The equation of interest is the following:

[math]

\left\{\sum_i \vec{\alpha}_i \cdot \vec{\nabla}+\sum_{i\neq j}\beta_{ij}\delta(\vec{x}_i -\vec{x}_j) \right\}\vec{\Psi}= K\frac{\partial}{\partial t}\vec{\Psi}=iKq\vec{\Psi}

[/math]

Note that [math]\delta(\vec{x}_i -\vec{x}_j)\equiv \delta(x_i -x_j)\delta(\tau_i -\tau_j)[/math].

It is almost trivial to prove that the above equation satisfies the constraints expressed above. First, the right hand relationship divided by K is exactly the constraint

[math]

\frac{\partial}{\partial t}\vec{\Psi}(x_1,x_2,\cdots,x_n,t)=iq\vec{\Psi}(x_1,x_2,\cdots,x_n,t).

[/math]

on each component of [math]\vec{\Psi}[/math] in the abstract vector space of interest. I will explicitly show the algebra necessary to the remainder of the proof.

First (from the left) multiply the equation of interest by [math]\alpha_{kx}[/math]. In the original equation, whatever k is chosen, that explicit term appears only once: i.e., the term where i=k. By definition, that operator anti-commutes with every alpha and beta operator in the entire equation except for [math]\alpha_{ix}[/math]. For that specific term (when i=k) [math]\alpha_{kx}\alpha_{ix}=1-\alpha_{ix}\alpha_{kx}[/math]: thus, what happens is that every term of the left hand side of that equation simply changes sign and one additional term is generated (the specific term where i=k is duplicated without an alpha operator). The result of the multiplication is (after [math]\alpha_{kx}[/math] is commuted to the far right so as to operate directly on [math]\vec{\Psi}[/math])

[math]

-\left\{\sum_i \vec{\alpha}_i \cdot \vec{\nabla}+\sum_{i\neq j}\beta_{ij}\delta(\vec{x}_i -\vec{x}_j) \right\}\alpha_{kx}\vec{\Psi}+\frac{\partial}{\partial x_k}\vec{\Psi}= K\frac{\partial}{\partial t}\alpha_{kx}\vec{\Psi}=iKq\alpha_{kx}\vec{\Psi}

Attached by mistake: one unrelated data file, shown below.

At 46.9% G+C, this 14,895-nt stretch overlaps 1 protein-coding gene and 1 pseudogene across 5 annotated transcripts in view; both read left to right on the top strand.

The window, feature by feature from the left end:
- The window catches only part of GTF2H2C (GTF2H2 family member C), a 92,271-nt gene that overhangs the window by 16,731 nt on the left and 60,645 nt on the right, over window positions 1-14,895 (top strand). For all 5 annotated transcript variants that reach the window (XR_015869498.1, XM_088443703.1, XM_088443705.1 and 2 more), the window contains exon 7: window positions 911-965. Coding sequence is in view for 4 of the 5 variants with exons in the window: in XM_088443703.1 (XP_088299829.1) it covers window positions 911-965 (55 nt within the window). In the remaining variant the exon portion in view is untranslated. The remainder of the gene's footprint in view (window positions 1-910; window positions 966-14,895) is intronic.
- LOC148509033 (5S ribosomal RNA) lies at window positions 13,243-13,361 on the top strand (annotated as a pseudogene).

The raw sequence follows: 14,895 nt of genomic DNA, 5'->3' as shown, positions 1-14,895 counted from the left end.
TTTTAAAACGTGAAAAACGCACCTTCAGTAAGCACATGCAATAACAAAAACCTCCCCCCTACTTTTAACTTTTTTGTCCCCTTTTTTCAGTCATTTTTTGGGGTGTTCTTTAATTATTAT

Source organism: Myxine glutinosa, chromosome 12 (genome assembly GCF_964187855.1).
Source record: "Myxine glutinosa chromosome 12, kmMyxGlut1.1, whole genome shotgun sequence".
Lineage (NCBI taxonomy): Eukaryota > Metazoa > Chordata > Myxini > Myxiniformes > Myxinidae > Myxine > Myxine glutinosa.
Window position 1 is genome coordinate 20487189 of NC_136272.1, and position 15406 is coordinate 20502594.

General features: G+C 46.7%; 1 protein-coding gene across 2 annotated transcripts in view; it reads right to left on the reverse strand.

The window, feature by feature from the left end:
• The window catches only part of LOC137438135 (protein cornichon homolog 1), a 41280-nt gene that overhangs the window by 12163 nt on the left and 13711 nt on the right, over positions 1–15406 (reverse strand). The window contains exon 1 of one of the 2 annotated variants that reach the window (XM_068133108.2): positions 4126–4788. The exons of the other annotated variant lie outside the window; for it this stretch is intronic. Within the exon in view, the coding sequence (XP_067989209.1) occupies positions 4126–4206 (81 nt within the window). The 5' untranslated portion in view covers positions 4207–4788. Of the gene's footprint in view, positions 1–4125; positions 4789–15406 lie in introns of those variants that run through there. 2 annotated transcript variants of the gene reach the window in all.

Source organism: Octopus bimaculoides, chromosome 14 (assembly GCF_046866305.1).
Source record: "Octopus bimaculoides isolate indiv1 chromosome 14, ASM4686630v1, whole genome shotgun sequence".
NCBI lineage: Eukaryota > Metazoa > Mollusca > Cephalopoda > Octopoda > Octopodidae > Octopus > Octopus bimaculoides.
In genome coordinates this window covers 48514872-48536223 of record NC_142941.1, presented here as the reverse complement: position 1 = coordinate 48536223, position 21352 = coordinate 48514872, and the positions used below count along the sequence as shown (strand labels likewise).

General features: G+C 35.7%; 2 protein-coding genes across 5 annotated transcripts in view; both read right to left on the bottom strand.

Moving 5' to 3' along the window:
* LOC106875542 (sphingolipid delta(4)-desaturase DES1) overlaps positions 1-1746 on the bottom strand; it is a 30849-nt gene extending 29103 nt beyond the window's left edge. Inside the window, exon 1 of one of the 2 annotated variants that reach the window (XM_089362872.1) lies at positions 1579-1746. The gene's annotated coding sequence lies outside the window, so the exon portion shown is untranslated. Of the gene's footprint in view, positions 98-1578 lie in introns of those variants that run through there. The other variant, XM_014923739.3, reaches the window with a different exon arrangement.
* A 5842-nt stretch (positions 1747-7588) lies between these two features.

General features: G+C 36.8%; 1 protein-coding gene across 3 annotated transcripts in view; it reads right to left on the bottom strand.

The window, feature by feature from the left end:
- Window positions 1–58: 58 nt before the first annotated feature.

[/math]

If one then sums that resulting equation over k, every term will vanish (because of the fact that the sum over the alpha operators taken over all elements vanishes) except for that single term, [math]\frac{\partial}{\partial x_k}\vec{\Psi}[/math] which lacks any alpha or beta operator. The final result, as a consequence of that sum over k, becomes,

[math]

\sum_k \frac{\partial}{\partial x_k}\vec{\Psi}=0.

[/math]

Exactly the same thing happens when we multiply the original equation by [math]\alpha_{k\tau}[/math] and again sum over k. These two operations taken together yield exactly the constraint

[math]

\sum^n_{i=1}\vec{\nabla}_i\Psi(\vec{x}_1,\vec{x}_2,\cdots,\vec{x}_n,t) = i\vec{k}\Psi(\vec{x}_1,\vec{x}_2,\cdots,\vec{x}_n,t)

[/math]

when [math]\vec{k}=0[/math]: i.e., when the sum over the momentum in the x, tau space vanishes.

Left multiplication of the original equation with the [math]\beta_{kl}[/math] operator followed by a sum over i and j (where [math]i\neq j[/math] ) results in exactly the final constraint.

That is, we may state unequivocally that it is absolutely necessary that any algorithm which is capable of yielding the correct probability for observing any given pattern of data in any conceivable problem to be explained must obey the relation deduced above, which constitutes my fundamental equation:

[math]

\left\{\sum_i \vec{\alpha}_i \cdot \vec{\nabla}+\sum_{i\neq j}\beta_{ij}\delta(\vec{x}_i -\vec{x}_j) \right\}\vec{\Psi}= K\frac{\partial}{\partial t}\vec{\Psi}=iKq\vec{\Psi}

[/math]

This constraint follows from the definition of "an explanation" and nothing else. If anyone finds fault with that deduction, please let me know.

Have fun – Dick

PS This is not actually the end of the road here. There are a number of additional conclusions which can be proved which are quite interesting. One is a rather explicit reason for viewing the universe as a three dimensional spacial entity.

**Edited by Doctordick, 02 June 2014 - 03:13 AM.**